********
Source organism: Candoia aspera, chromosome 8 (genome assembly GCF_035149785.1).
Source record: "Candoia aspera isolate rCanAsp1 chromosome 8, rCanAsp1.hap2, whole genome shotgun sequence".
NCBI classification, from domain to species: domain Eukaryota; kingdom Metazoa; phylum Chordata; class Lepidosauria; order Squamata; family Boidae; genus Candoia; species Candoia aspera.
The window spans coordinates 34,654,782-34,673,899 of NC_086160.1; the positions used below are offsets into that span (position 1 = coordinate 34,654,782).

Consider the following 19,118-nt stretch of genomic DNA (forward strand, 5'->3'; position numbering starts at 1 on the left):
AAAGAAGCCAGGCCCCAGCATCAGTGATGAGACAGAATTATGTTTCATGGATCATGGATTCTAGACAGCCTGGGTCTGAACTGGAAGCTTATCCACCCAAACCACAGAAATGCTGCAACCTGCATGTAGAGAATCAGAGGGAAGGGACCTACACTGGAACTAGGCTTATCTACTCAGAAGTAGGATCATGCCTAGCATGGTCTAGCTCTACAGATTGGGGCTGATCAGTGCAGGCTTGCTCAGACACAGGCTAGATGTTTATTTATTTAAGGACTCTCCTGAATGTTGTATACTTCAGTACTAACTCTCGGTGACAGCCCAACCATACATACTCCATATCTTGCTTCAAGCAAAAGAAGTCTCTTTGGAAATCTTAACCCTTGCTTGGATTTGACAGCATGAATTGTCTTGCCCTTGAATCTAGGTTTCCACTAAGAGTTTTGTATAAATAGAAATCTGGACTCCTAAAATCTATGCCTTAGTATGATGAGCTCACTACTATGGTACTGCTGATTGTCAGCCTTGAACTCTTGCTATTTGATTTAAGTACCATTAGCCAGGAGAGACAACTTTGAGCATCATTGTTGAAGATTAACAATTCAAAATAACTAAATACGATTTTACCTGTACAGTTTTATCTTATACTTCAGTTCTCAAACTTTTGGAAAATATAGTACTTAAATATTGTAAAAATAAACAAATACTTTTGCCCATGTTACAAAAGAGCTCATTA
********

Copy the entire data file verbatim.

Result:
Source organism: Candoia aspera, chromosome 8 (genome assembly GCF_035149785.1).
Source record: "Candoia aspera isolate rCanAsp1 chromosome 8, rCanAsp1.hap2, whole genome shotgun sequence".
NCBI classification, from domain to species: domain Eukaryota; kingdom Metazoa; phylum Chordata; class Lepidosauria; order Squamata; family Boidae; genus Candoia; species Candoia aspera.
The window spans coordinates 34,654,782-34,673,899 of NC_086160.1; the positions used below are offsets into that span (position 1 = coordinate 34,654,782).

Consider the following 19,118-nt stretch of genomic DNA (forward strand, 5'->3'; position numbering starts at 1 on the left):
AAAGAAGCCAGGCCCCAGCATCAGTGATGAGACAGAATTATGTTTCATGGATCATGGATTCTAGACAGCCTGGGTCTGAACTGGAAGCTTATCCACCCAAACCACAGAAATGCTGCAACCTGCATGTAGAGAATCAGAGGGAAGGGACCTACACTGGAACTAGGCTTATCTACTCAGAAGTAGGATCATGCCTAGCATGGTCTAGCTCTACAGATTGGGGCTGATCAGTGCAGGCTTGCTCAGACACAGGCTAGATGTTTATTTATTTAAGGACTCTCCTGAATGTTGTATACTTCAGTACTAACTCTCGGTGACAGCCCAACCATACATACTCCATATCTTGCTTCAAGCAAAAGAAGTCTCTTTGGAAATCTTAACCCTTGCTTGGATTTGACAGCATGAATTGTCTTGCCCTTGAATCTAGGTTTCCACTAAGAGTTTTGTATAAATAGAAATCTGGACTCCTAAAATCTATGCCTTAGTATGATGAGCTCACTACTATGGTACTGCTGATTGTCAGCCTTGAACTCTTGCTATTTGATTTAAGTACCATTAGCCAGGAGAGACAACTTTGAGCATCATTGTTGAAGATTAACAATTCAAAATAACTAAATACGATTTTACCTGTACAGTTTTATCTTATACTTCAGTTCTCAAACTTTTGGAAAATATAGTACTTAAATATTGTAAAAATAAACAAATACTTTTGCCCATGTTACAAAAGAGCTCATTA